A Looming Oil Shock?

A Looming Oil Shock?

By: Alsir Sidahmed


A state of uncertainty and ambiguity is all over the world. Thanks to the bullying policies of US President Donald Trump, who, in effect, is shaking the foundation of the World Order that has been established seven decades ago. Two issues came to the forefront: the trade war he launched with foes and allies alike from Canada to China to the European Union and threaten to move into an overall world trade war that may lead to an economic recession that is going to hurt every one. And the other issue is to curtail Iran in an effort that either leads to regime change or a change in its behavior.

One of the important cards Trump is going to play is to sanction Iranian oil industry and pressure others not to buy Iran crude as of come November. With exports amounting to 2.8 million barrels per day (bpd), Iran comes third as exporter within OPEC, but more important Trump’s moves to remove the Iranian oil from the market comes at the a time there is great possibility that the market is moving into a tight situation given the growing demand because of economic growth coupled with inability of a number of producing countries to pump at capacity for variety of reasons.

In addition to Iran, other countries like Venezuela, Libya, Angola and Nigeria fail to produce the level they want to due to reasons related to security or affected by issues to do with the industry in these countries. And that is why OPEC decided in its meeting last month to opt for easing its 2017 agreement that calls for cutting production inside and outside OPEC by 1.8 million bpd though the original deal was to keep that production volume off the market till the year end. Instead it has been decided to pump additional one million bpd, but Trump who is facing mid-term elections and was not happy with the high gasoline prices started to press publicly OPEC and Saudi Arabia in particular to pump more oil to cool down prices.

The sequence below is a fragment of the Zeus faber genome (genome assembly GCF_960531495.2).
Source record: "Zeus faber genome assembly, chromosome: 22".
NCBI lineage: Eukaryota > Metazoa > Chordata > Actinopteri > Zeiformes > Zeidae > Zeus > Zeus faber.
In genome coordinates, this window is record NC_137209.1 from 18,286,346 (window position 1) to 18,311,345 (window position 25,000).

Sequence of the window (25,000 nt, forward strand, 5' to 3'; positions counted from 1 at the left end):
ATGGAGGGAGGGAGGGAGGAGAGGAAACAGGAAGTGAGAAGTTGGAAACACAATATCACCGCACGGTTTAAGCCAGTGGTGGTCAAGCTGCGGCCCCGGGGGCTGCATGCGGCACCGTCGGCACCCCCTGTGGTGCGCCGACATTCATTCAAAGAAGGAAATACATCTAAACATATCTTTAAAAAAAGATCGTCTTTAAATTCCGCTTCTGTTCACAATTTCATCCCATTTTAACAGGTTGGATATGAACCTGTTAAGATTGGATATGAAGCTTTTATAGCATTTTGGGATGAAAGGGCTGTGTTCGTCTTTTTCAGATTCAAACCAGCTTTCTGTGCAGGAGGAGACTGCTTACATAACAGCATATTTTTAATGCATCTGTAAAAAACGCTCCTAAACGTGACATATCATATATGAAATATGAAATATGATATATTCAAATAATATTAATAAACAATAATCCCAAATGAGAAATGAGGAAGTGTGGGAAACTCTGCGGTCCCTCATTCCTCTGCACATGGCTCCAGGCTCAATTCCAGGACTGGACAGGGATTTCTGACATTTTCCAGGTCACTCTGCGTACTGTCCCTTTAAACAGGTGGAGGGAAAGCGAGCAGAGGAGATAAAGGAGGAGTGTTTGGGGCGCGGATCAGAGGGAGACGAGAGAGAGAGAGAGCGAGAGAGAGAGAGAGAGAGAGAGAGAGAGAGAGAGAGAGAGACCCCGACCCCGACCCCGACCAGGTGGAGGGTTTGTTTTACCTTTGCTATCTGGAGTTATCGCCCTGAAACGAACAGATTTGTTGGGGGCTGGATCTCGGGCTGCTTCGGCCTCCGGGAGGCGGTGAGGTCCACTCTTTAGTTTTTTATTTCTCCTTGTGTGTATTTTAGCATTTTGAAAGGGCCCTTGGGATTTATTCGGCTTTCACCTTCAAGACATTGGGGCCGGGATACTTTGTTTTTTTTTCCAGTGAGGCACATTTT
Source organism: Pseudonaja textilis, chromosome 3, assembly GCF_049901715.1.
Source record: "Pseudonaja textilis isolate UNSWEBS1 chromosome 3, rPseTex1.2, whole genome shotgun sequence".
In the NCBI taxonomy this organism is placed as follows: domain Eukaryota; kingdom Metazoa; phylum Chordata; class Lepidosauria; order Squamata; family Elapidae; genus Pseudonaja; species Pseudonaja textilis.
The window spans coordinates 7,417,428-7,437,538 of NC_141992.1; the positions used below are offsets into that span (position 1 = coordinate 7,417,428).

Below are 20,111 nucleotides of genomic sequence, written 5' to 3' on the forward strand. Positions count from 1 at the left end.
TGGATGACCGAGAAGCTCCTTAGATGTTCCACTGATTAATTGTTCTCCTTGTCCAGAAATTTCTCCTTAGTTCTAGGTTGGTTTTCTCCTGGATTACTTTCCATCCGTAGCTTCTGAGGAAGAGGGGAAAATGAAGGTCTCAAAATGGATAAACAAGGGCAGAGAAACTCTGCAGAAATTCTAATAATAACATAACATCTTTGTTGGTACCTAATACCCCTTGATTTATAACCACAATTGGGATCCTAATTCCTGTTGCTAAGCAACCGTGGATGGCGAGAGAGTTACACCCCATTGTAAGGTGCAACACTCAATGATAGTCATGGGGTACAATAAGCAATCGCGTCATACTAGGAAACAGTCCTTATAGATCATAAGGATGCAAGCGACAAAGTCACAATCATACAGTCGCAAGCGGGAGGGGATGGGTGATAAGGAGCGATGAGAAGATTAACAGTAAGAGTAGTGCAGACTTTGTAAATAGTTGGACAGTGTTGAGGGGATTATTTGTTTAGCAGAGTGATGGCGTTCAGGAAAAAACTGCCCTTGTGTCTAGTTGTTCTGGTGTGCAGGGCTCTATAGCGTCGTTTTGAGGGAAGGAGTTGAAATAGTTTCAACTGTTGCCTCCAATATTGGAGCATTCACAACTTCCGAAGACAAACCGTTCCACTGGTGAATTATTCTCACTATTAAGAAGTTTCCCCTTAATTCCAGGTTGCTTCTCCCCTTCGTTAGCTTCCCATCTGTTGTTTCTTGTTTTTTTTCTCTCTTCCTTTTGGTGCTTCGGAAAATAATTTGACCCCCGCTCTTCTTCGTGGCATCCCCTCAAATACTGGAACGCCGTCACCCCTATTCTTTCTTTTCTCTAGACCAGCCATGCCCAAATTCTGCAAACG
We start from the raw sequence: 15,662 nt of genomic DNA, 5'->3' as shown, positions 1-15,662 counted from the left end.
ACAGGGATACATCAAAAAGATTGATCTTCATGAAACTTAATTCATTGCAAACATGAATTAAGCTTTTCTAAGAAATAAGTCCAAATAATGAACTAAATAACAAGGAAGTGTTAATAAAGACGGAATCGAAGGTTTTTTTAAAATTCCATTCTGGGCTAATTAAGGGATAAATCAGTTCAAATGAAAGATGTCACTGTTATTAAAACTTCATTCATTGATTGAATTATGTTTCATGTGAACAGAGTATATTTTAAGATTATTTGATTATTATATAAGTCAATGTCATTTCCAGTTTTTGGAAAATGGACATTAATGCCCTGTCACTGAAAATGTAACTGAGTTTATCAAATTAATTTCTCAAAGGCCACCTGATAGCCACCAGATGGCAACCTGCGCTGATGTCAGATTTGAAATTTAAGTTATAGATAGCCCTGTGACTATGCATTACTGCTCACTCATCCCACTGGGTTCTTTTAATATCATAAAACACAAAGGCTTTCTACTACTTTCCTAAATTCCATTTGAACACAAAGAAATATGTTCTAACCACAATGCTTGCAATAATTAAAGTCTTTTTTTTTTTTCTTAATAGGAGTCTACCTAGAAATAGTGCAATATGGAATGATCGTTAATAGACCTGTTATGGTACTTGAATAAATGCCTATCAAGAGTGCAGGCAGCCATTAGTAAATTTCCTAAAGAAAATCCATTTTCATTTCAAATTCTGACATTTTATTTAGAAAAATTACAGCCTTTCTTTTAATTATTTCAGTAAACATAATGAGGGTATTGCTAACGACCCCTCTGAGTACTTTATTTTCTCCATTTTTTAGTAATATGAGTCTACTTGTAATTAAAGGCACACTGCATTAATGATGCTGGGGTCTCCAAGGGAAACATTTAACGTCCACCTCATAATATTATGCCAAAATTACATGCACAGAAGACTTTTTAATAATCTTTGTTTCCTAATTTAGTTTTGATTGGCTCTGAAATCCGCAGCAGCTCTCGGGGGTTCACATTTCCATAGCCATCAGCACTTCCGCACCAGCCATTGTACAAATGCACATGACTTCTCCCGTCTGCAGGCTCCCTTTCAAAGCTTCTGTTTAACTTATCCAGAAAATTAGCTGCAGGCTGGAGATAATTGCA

Saudi Arabia announced that last month its production topped 10.48 million bpd, which is highest level of crude that the kingdom produced. That leaves 1.5 million bpd spare capacity to be deployed whenever there is a cut in supplies for security or whatever reason, but that figure for a world demand that hovers around 100 million bpd shows clearly how precarious is the situation. Moreover, that spare capacity has not been tested before.

As a result some analysts don’t rule out spike in oil prices that can easily cross the psychological $100 a barrel bar unless the United States resorts to its 713 million barrels Strategic Petroleum Reserves (SPR) and draw down some supplies to fill the gap and keep prices under control.

Regardless of whatever happens the current situation brings to mind two cases where the tight market exploded into an open oil shock. The reference is to the 1973 price spike that coincided with the Arab Israeli war, then six years the second shock that followed the Iranian Revolution. And in such conditions the issue of energy security is highlighted.

And that brings the issue to the doors of Sudan, which has its own problems in securing enough oil supplies to run its business. The long queues before gasoline filling stations couple of months ago points clearly to the difficult days ahead as the oil market is turning into a buyers’ one. In such market it is not only enough to have sufficient funds to purchase, but securing supplies at any price may come a problem as the second oil shock during the Iranian Revolution showed.

The recent deal with South Sudan that involves rehabilitating oil industry in that country, use Sudanese technical expertise and downstream facilities could provide some relief through the transit fees that Sudan can levy in cash or kind, but eventually guaranteeing energy security for the country requires boosting domestic production at least to the level of meeting local consumption. Despite losing some 75 percent of its known oil reserves, but still Sudan has enough oil that needs to be tapped. That is an achievable goal if there is a political will, clear agenda and rational prioritizing of what needs to be done.  







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